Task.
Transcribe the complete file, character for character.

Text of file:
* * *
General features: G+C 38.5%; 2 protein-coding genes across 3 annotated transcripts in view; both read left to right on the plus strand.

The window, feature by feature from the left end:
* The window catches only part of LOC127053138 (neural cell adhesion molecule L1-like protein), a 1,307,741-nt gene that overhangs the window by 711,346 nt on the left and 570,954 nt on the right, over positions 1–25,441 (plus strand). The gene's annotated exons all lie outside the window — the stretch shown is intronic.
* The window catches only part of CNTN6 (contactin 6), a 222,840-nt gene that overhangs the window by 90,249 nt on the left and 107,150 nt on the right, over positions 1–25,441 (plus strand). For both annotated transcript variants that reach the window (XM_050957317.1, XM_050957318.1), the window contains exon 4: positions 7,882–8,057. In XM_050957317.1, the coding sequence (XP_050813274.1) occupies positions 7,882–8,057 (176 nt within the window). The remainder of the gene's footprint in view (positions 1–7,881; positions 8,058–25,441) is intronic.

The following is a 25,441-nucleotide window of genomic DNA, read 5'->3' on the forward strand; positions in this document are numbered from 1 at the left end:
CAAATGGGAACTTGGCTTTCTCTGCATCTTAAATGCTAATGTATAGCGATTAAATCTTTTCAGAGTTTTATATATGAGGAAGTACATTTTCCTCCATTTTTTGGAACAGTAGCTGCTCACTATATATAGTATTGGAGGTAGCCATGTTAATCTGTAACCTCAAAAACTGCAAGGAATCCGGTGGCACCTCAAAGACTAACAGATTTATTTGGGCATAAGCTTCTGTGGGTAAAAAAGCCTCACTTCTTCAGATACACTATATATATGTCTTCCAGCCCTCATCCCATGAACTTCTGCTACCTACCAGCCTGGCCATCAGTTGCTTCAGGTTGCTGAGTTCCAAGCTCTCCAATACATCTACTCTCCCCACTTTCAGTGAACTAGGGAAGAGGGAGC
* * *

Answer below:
General features: G+C 38.5%; 2 protein-coding genes across 3 annotated transcripts in view; both read left to right on the plus strand.

The window, feature by feature from the left end:
* The window catches only part of LOC127053138 (neural cell adhesion molecule L1-like protein), a 1,307,741-nt gene that overhangs the window by 711,346 nt on the left and 570,954 nt on the right, over positions 1–25,441 (plus strand). The gene's annotated exons all lie outside the window — the stretch shown is intronic.
* The window catches only part of CNTN6 (contactin 6), a 222,840-nt gene that overhangs the window by 90,249 nt on the left and 107,150 nt on the right, over positions 1–25,441 (plus strand). For both annotated transcript variants that reach the window (XM_050957317.1, XM_050957318.1), the window contains exon 4: positions 7,882–8,057. In XM_050957317.1, the coding sequence (XP_050813274.1) occupies positions 7,882–8,057 (176 nt within the window). The remainder of the gene's footprint in view (positions 1–7,881; positions 8,058–25,441) is intronic.

The following is a 25,441-nucleotide window of genomic DNA, read 5'->3' on the forward strand; positions in this document are numbered from 1 at the left end:
CAAATGGGAACTTGGCTTTCTCTGCATCTTAAATGCTAATGTATAGCGATTAAATCTTTTCAGAGTTTTATATATGAGGAAGTACATTTTCCTCCATTTTTTGGAACAGTAGCTGCTCACTATATATAGTATTGGAGGTAGCCATGTTAATCTGTAACCTCAAAAACTGCAAGGAATCCGGTGGCACCTCAAAGACTAACAGATTTATTTGGGCATAAGCTTCTGTGGGTAAAAAAGCCTCACTTCTTCAGATACACTATATATATGTCTTCCAGCCCTCATCCCATGAACTTCTGCTACCTACCAGCCTGGCCATCAGTTGCTTCAGGTTGCTGAGTTCCAAGCTCTCCAATACATCTACTCTCCCCACTTTCAGTGAACTAGGGAAGAGGGAGC